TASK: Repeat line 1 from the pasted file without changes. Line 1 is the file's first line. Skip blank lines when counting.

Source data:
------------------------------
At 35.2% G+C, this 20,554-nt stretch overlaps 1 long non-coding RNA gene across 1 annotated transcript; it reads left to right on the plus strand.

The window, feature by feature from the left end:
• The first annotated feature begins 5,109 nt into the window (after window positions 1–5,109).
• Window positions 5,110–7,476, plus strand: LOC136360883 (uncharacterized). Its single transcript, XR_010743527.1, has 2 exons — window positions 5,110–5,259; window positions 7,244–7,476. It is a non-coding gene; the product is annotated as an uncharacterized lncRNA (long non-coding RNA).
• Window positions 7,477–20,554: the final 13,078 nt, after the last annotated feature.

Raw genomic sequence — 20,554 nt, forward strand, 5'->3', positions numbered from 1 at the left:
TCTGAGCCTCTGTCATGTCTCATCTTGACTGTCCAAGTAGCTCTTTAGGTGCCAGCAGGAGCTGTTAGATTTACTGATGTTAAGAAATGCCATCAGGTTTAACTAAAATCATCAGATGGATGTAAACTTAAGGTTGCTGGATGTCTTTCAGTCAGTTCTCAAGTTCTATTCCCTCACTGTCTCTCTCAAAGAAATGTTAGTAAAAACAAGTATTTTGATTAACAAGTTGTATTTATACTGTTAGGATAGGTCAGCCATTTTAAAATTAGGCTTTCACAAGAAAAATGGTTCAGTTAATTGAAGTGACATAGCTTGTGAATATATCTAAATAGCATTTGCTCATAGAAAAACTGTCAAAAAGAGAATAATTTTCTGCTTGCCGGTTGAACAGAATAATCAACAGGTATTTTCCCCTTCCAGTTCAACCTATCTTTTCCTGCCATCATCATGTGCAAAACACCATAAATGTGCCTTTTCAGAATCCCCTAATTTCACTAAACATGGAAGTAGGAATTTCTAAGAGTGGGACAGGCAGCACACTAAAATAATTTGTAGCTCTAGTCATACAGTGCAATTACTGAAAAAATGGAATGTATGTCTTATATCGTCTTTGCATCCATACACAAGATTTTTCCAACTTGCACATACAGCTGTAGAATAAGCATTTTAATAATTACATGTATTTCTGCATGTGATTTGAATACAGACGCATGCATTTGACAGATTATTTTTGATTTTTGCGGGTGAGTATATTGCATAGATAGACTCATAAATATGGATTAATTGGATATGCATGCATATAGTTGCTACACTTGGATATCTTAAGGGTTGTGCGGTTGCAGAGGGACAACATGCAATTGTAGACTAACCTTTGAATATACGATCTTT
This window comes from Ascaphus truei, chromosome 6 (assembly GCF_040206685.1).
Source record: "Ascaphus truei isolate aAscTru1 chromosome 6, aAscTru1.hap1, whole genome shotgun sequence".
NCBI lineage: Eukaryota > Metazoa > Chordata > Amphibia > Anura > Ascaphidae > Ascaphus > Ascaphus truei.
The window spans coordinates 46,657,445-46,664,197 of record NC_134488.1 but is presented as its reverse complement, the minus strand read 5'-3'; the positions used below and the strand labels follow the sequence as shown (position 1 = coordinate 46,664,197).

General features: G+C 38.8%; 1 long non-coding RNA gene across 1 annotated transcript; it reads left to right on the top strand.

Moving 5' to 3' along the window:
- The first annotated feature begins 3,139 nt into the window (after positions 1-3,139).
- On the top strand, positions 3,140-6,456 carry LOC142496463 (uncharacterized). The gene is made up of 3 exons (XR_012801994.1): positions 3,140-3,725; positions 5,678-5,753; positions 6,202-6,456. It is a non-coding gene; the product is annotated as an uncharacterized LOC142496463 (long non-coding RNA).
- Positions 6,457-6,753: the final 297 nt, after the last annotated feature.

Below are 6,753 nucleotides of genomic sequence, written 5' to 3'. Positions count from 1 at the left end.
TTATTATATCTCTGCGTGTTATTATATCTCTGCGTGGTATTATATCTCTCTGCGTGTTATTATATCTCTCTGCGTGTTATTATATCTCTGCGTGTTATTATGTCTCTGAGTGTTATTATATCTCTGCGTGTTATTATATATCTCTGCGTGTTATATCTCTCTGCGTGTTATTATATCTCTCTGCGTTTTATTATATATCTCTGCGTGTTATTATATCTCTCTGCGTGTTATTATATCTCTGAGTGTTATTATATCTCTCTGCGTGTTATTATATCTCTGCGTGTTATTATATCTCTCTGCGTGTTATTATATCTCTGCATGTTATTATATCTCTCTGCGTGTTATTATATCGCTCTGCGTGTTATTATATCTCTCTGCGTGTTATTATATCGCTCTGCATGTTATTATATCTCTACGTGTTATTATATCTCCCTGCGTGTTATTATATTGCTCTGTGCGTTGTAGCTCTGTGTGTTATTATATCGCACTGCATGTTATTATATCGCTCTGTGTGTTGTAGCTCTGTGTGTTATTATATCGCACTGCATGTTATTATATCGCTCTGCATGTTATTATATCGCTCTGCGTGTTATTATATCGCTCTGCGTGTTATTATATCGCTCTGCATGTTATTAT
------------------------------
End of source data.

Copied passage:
At 35.2% G+C, this 20,554-nt stretch overlaps 1 long non-coding RNA gene across 1 annotated transcript; it reads left to right on the plus strand.